Medical school enrollment on pace, AAMC poll says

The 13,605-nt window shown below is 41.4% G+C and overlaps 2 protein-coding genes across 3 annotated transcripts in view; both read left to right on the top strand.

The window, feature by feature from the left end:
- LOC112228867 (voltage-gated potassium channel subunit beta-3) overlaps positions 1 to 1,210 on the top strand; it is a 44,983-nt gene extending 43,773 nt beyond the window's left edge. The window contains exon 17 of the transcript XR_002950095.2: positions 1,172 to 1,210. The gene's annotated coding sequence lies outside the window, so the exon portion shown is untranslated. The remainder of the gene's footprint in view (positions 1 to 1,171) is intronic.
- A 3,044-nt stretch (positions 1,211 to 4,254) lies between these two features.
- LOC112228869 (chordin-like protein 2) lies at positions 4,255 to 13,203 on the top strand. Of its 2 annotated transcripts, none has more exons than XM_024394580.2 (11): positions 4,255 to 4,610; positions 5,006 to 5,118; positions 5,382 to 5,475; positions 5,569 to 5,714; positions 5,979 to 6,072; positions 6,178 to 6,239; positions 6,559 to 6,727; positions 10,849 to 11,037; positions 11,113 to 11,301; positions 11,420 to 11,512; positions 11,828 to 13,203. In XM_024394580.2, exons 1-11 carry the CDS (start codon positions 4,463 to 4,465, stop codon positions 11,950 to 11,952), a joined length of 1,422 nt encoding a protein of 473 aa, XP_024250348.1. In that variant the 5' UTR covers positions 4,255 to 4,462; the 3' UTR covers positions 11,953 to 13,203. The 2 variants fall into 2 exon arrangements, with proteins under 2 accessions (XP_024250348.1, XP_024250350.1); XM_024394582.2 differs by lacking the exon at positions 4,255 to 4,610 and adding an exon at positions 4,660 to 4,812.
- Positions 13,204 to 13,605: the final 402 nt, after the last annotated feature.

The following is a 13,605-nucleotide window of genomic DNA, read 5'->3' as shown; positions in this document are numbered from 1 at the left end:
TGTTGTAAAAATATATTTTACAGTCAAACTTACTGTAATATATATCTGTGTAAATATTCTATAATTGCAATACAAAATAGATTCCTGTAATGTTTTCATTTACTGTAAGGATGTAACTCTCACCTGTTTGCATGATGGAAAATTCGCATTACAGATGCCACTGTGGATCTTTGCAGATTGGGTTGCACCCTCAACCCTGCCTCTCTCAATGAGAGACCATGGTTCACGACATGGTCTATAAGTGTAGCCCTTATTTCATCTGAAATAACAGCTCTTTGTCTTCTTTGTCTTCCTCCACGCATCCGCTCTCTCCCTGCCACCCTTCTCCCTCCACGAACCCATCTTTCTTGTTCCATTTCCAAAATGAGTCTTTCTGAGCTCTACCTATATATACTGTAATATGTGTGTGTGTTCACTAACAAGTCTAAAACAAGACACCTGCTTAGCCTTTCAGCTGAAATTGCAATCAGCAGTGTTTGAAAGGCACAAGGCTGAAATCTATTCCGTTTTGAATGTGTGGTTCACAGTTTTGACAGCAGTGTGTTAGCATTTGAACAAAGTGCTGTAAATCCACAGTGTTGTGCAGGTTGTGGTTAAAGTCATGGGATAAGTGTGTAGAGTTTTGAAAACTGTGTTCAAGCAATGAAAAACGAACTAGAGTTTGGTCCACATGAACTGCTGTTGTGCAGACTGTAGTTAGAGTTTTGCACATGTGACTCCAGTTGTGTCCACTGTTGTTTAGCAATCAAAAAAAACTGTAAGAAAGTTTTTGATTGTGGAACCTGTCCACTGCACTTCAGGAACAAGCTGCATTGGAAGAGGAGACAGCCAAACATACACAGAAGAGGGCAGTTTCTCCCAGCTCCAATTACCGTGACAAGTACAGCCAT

A survey from the Association of American Medical Colleges predicts that by 2016, first-year enrollment in U.S. medical schools will nearly match the 30% increase in enrollment that the association called for in 2006 to address a looming physician shortage. AAMC President and CEO Dr. Darrell Kirch lauded the efforts of medical schools in increasing enrollment but said more work is needed: “This won’t amount to a single new doctor in practice without an expansion of residency positions,” he said in a news release. According to the AAMC’S 2011 Medical School Enrollment Survey, first-year medical school enrollment will record a gain of 29.6% in the 14-year period from the 2002-03 school year to the 2016-17 school year. That increase would bring the enrollment total to 21,376—slightly under the 30% increase the AAMC had hoped to see by 2015. The AAMC estimates a shortage of 90,000 primary-care and specialty physicians by 2020. The organization surveyed deans from 134 U.S. medical schools, with a 95% response rate. Established schools will record most of the first-year enrollment growth, the AAMC predicts, with 58% of the growth coming from the 125 schools accredited as of 2002. New schools accredited after 2002 will account for 25% of the growth, according to the AAMC. The rest, 17%, will come from the schools in the process of accreditation.